Color Charting Your Art Supplies: How to Maximize Coloring Me-Time with a Little Planning Ahead

by Michelle M. Johnson

Color charts haven't always been a big thing in my creative life.

In fact, I can give y'all the exact date my love of coloring with color charts began to blossom: October 21, 2016, the day I bought the 96 set of Tombow Dual Brush Art Markers.

It wasn't their fancy quality or their large quantity that inspired me to color chart these watercolor pens (I had owned the 150 set of Prismacolor Premiere colored pencils for over two years by that time, and it had never occurred to me to take the time to chart those pencils), but rather some dodgy reviews. 

Reading online that some folks reported pens arriving on their doorstep dry and out of ink (yes, I bought these on Amazon...but, in my defense, in 2016, Tombow had yet to become popular in the United States, and my pursuit to find this set at a brick and mortar art shop had been frustratingly fruitless), I was determined to learn the quality of my set before the deadline to return them hit. It seemed ridiculously wasteful of my time and paper to pop open 96 caps two times over (dual brush = two pen nibs, twice the caps) and dab each pen's brush and bullet tips on printer paper to be sure they were all fully inked markers, so shortly after my new pens arrived I pulled out some tag board, drew and labeled 96 hearts (I know - I'm a nerd), and began creating my first coloring tool color chart. 
My first color chart, and I still use it to this day!
Forgive the crazy HCWT logo all over this pic;
it was 2016 when I snapped this, and I had SO much to
learn about being a creative business owner! Times have
changed, and so have my font preferences:)
Thanks to those dodgy reviews inspiring me to quality test my new markers by creating a color chart I discovered two important things: A. I did have a pen that had issues (one of my markers wasn't dry, but the ink it held was completely colorless - yes, Amazon sent me a whole new batch of markers), and B. a fabulously time saving and creativity boosting coloring strategy!

How I use color charts when coloring (by myself & in a group)

Before I started color charting all of my art supplies, settling on which art tool I was going to use and which colors I wanted to work with took SO much time -- if I had an hour to color, I would spend at least 30 minutes of it going through all my art supplies and coloring books, perhaps doing a bit of color swatching to see what sort of texture I wanted to work with (all coloring tools have a different visual feel to them when used on different paper qualities), and then combing through bin after bin of pencils, markers or pens, trying to decide on colors. Typically I would end a creative me-time session beating myself up because I had: A. made a mess I now had to clean up, and B. didn't get anywhere near to finishing a coloring page. I was using the coloring strategy of a child who only had access to a 64 box of Crayola Crayons and a 48 set of Spectracolor colored pencils, and yet here I was a full grown adult artist, a person who had so many art supplies that they now took up an entire small closet! If I was ever going to finish a creative project in a timely fashion, I needed a new color selection strategy, and that's where creating my first color chart came to the rescue.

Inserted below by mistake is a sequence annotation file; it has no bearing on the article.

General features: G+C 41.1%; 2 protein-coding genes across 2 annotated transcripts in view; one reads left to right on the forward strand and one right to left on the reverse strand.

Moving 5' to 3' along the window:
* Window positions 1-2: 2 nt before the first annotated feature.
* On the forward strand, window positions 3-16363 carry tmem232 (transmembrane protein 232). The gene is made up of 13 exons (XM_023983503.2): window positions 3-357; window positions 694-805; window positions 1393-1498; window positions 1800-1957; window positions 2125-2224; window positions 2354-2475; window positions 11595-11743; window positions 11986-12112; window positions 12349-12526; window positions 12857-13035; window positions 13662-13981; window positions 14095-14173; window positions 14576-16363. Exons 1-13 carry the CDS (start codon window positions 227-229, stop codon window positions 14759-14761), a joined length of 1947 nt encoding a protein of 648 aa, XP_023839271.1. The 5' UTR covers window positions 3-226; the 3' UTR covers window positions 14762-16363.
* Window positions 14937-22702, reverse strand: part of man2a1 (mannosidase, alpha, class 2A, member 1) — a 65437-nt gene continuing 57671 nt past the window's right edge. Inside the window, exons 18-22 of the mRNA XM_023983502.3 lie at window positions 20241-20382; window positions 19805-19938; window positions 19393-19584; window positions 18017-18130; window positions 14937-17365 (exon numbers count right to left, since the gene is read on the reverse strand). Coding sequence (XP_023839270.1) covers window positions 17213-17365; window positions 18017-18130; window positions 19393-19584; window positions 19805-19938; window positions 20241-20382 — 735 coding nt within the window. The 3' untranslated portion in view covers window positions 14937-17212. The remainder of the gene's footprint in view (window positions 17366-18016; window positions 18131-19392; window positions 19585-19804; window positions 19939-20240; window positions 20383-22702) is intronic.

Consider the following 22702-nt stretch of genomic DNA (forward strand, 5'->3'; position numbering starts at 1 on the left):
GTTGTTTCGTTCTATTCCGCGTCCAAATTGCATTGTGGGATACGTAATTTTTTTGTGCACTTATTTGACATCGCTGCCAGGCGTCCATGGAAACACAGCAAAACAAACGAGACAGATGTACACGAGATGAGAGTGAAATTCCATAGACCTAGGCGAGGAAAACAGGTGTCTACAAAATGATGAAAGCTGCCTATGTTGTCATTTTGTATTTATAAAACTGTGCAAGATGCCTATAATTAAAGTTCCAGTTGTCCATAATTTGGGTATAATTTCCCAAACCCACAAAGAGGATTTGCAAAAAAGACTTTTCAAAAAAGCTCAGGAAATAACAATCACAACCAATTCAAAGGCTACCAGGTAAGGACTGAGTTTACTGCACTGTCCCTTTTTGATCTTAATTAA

When I sit down to color now, the first thing I do after choosing an illustration is reach for all of my color charts.
All of my charts as of 2 weeks ago took up my entire drawing desk!
Of course, I forgot to add 2 charts in this photo as I was
 using them, AND I have since charted my two largest
 Faber-Castell pencil sets - color charting is a never ending story:)
With all of my charts spread out in front of me, I flip through them, slowly looking over colors and textures to decide which coloring tool I'd like to create with. As I do this, I'm visualizing how each collection of colors might play out together on my coloring page. Now that I'm a consistent creator of color charts, I can say with confidence that every brand has its own version of every color imaginable - not all ROYGBIVs are created equal, y'all, and sometime you've got to mix and match between makers to get your best collection of colors.
Every single color chart I make is uniquely its own animal.
I chart when my brain can't focus on more complicated tasks, so
I go with the flow of my chaotic mind when I create a color chart;
perhaps this buzzing brain shows in the final charts,
 but that only makes me happy - my charts show I successfully used art
 to get through a tough head space yet again:)
After I have chosen my coloring tools, the next stage in my process is to do nothing but stare back and forth from my color chart(s) of choice and my coloring page...or well, it would *look* like I was doing nothing if you happen to come upon me in the middle of a coloring project. I am actually doing another level of deep visualizing, pulling colors from the chart in my mind, coloring them into a space on the illustration, sometimes even going so far as to mix them or layer them in my imagination. Before beginning to put crayon, marker, or pencil to paper, I have had many completed colorings of a single coloring page pass by my mind's eye, loads of color trial and error in my brain, before I ever make a single mark.